San Francisco 49ers Colin Kaepernick and Quinton Patton celebrate the quarterback's rushing touchdown and team's 20-10 lead.
The stars of this otherwise professional, NFC title game-worthy production extend far and wide for San Francisco as well.
And for those seeking a quick fix, all of them might as well have materialized in back-to-back drives.
Let’s begin late in the second quarter of this divisional-round battle and summarize later.
Carolina regained possession one minute later after just a four-play offensive series by San Francisco.
Newton and Co. methodically drove down to the 49ers’ 1-yard line for a 2nd-and-goal. Their three-headed rushing contingent seemed prepared to strike in short order.
Outside linebacker Ahmad Brooks sacked Newton in the backfield following a dominant effort by the 49ers defensive tackles at the line of scrimmage. On to 3rd-and-goal.
After Brooks flew over the line for an encroachment penalty, NaVorro Bowman gained penetration and brought down the 245-pound Mike Tolbert for a one-yard loss.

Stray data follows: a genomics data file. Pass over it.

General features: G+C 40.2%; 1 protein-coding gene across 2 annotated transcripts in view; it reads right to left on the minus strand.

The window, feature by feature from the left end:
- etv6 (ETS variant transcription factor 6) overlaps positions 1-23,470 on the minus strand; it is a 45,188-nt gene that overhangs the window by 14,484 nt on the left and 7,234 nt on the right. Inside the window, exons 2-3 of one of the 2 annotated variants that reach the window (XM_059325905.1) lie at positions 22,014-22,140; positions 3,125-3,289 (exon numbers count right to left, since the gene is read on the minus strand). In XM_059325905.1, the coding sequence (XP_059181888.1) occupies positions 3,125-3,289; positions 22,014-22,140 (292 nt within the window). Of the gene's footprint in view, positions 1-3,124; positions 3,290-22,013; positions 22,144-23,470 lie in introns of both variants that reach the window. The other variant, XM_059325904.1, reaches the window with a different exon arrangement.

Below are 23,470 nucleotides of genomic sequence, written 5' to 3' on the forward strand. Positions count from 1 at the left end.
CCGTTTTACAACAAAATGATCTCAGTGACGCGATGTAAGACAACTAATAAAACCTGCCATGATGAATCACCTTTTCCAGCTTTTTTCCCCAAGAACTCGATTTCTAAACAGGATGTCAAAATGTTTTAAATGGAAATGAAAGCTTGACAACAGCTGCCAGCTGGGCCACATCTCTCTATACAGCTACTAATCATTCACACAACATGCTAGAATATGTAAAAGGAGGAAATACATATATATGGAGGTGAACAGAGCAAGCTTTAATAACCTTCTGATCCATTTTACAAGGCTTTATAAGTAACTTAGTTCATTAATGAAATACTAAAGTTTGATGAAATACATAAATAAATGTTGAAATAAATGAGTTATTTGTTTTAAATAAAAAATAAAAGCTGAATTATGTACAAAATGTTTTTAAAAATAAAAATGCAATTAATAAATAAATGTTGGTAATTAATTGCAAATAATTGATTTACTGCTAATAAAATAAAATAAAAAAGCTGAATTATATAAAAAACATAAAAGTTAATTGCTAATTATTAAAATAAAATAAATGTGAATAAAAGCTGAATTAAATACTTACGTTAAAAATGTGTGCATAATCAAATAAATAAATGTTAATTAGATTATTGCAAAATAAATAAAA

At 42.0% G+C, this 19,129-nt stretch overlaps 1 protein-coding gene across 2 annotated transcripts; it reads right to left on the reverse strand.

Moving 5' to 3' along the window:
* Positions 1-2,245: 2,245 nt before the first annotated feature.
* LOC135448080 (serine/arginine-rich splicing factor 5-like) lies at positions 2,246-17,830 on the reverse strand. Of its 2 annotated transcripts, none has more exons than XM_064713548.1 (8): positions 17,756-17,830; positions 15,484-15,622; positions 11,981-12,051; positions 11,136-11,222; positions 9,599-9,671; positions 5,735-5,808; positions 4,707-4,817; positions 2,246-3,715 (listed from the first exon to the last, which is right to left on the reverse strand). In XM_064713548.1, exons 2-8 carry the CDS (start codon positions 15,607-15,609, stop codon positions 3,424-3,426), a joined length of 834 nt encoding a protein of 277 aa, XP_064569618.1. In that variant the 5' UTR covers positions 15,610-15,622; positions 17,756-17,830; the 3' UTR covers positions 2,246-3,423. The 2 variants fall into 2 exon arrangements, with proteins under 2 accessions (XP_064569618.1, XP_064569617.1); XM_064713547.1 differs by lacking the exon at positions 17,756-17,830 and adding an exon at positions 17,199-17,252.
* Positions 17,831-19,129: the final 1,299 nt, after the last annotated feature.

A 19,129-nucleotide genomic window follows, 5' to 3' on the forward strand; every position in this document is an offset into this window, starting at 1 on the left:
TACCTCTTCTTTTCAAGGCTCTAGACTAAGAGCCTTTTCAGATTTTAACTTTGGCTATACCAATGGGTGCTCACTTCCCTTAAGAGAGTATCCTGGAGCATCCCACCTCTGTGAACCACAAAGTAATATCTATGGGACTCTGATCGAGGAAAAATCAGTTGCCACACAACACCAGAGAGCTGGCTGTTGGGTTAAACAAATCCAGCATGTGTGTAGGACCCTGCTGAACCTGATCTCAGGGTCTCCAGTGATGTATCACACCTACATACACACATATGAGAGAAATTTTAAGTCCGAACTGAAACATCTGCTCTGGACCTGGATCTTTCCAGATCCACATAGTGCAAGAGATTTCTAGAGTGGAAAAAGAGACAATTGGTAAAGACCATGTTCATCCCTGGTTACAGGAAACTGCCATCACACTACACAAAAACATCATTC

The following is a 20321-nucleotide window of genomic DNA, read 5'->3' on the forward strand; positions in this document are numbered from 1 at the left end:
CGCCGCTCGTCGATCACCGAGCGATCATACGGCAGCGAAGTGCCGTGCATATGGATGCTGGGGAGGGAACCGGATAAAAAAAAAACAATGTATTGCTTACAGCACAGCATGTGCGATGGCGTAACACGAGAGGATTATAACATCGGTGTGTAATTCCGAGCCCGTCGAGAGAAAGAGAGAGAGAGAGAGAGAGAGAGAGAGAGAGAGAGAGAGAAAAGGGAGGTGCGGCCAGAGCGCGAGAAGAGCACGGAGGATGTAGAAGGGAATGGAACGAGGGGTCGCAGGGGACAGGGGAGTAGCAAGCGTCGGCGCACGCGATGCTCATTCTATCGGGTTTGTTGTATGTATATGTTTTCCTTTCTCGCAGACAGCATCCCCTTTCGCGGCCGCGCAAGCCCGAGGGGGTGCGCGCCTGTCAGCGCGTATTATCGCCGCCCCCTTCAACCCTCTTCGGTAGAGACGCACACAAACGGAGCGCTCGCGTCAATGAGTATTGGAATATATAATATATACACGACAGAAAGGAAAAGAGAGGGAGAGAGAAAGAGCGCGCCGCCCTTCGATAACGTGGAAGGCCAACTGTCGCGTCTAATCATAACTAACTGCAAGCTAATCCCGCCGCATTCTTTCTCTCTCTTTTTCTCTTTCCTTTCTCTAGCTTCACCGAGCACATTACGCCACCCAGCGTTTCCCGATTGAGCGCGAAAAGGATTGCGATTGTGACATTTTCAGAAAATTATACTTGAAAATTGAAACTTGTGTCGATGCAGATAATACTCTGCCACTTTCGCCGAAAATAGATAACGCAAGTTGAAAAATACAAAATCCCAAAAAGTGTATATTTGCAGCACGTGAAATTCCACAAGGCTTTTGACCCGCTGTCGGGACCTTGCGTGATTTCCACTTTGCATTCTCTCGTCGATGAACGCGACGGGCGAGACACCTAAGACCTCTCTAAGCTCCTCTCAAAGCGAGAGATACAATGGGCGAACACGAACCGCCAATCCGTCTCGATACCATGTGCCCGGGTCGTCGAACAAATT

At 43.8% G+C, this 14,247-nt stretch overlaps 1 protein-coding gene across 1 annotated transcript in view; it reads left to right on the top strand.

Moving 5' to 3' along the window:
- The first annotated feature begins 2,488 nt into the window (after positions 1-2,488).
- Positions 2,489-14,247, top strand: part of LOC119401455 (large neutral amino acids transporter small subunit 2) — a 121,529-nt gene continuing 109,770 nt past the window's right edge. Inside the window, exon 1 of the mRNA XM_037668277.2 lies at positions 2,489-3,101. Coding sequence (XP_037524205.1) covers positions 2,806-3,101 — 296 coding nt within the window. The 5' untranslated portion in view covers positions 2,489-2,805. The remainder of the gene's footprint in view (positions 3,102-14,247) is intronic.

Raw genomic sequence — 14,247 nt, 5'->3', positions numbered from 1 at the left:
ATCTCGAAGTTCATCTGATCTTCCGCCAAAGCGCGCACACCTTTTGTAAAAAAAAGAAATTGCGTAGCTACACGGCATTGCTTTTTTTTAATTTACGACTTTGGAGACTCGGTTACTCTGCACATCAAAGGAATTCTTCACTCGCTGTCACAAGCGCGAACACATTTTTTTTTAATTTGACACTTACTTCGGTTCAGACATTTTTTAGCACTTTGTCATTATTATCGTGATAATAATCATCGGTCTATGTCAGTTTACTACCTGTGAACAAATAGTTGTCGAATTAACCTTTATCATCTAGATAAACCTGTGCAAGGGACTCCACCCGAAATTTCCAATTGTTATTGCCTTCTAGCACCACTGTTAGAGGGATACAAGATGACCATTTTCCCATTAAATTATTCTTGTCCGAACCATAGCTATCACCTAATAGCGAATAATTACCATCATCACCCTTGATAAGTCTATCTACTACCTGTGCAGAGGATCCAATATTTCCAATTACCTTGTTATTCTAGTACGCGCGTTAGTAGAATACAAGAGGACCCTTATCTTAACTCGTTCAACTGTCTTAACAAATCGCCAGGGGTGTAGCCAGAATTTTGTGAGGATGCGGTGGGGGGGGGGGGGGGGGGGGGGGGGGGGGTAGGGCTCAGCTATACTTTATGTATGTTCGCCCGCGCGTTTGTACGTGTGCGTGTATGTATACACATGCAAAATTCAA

Carolina’s fullback had been generally unstoppable in those situations.
The Panthers settled for a chip-shot field goal and slim 10-6 lead.
It was the 49ers’ second consecutive goal-line stand (more on this later).
Now it was the offense’s turn.
Colin Kaepernick overcame some inaccurate throws early on with a dogged perseverance.
The 49ers quarterback began by completing passes to Anquan Boldin for 12, 14 and 15 yards.
Fellow wideout Michael Crabtree overcame a setback of his own (wrist, shoulder ailments) and joined Boldin with an impressive first-down-netting catch for 20 yards.